A touch-sensitive lamp is one that is activated by human touch rather than a flip, pushbutton, or other mechanical switch. These lamps are popular as desk and nightstand lamps. They act on the principle of body capacitance. Touch-sensitive lamp switches may be dimmable, allowing the brightness of the lamp to be adjusted by multiple touches. Most stop at level 3, which is for the brightest use.
SOURCE: WIKIPEDIA 2017
How do touch-sensitive lamps work?
- Temperature – The human body is generally warmer than the surrounding air. Many elevators therefore use buttons that are sensitive to the warmth of the human finger. These buttons, of course, don’t work if you have cold hands. The motion-sensitive lamps you see on people’s patios also sense the heat of the human body.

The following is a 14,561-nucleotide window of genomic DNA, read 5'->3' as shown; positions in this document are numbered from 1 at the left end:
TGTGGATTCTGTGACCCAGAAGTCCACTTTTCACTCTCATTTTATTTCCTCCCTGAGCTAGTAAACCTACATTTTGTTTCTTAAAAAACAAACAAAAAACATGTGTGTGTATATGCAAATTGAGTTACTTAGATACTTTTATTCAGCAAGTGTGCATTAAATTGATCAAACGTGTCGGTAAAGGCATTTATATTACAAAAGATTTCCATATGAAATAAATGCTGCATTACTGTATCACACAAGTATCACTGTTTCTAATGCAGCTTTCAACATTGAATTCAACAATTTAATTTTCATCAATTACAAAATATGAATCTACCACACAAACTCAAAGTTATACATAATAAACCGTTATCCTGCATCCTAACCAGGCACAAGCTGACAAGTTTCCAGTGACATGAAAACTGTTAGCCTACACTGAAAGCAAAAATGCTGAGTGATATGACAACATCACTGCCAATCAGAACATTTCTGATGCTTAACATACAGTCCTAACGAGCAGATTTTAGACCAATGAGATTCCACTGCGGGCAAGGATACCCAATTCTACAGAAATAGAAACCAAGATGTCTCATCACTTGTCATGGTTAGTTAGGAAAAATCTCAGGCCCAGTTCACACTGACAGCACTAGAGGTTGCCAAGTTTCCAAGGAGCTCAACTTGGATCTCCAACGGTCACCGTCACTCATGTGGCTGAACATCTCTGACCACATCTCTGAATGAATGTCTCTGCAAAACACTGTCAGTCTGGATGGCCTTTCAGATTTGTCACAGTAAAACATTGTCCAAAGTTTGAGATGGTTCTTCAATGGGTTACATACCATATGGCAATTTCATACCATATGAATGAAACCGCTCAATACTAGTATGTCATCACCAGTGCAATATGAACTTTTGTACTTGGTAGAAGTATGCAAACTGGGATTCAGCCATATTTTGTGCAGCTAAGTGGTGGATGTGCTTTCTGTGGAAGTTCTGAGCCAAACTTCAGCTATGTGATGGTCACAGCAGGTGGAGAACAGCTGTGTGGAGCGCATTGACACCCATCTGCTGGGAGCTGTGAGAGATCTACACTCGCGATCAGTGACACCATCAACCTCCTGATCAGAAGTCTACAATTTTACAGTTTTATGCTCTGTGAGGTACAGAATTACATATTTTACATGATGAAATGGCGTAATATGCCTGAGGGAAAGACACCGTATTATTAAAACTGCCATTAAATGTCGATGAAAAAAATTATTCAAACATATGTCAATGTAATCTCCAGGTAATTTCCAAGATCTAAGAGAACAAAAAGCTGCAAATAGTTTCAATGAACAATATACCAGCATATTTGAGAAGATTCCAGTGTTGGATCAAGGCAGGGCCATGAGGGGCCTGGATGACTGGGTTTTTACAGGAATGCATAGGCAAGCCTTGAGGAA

- Resistance – The human body, being made mostly of water, conducts electricity fairly well. By placing two contacts very close together, your finger can close the circuit when you touch it.
- Radio reception – You may have noticed that, when you touch an antenna, the reception gets better on a TV or radio. That’s because the human body makes a pretty good antenna. There are even small LCD TVs that have a conductive neck strap so that the user acts as the antenna! Some touch-sensitive switch designs simply look for a change in radio-wave reception that occurs when the switch is touched.
Touch-sensitive lamps almost always use a fourth property of the human body — its capacitance. The word “capacitance” has as its root the word “capacity” — capacitance is the capacity an object has to hold electrons. The lamp, when standing by itself on a table, has a certain capacitance. This means that if a circuit tried to charge the lamp with electrons, it would take a certain number to “fill it.” When you touch the lamp, your body adds to its capacity. It takes more electrons to fill you and the lamp, and the circuit detects that difference. It is even possible to buy little plug-in boxes that can turn any lamp into a touch-sensitive lamp. They work on the same principle.